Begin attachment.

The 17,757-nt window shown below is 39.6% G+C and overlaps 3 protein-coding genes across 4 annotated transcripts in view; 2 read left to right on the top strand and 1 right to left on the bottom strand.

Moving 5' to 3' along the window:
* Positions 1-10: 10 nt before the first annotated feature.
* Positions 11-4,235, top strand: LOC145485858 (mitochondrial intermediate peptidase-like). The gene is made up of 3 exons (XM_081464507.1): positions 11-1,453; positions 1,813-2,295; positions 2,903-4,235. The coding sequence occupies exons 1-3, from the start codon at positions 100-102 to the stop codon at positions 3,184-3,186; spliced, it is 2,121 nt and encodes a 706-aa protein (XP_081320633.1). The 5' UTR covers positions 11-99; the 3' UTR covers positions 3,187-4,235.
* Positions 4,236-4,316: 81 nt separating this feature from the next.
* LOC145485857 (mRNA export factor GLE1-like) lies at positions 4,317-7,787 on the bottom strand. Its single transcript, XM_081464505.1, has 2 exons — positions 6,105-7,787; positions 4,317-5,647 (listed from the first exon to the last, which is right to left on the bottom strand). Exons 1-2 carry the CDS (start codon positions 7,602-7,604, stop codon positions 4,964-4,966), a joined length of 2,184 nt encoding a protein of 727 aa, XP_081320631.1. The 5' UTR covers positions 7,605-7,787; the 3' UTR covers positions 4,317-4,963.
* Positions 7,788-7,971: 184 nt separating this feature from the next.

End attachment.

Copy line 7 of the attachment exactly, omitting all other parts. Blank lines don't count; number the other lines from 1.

* Positions 7,788-7,971: 184 nt separating this feature from the next.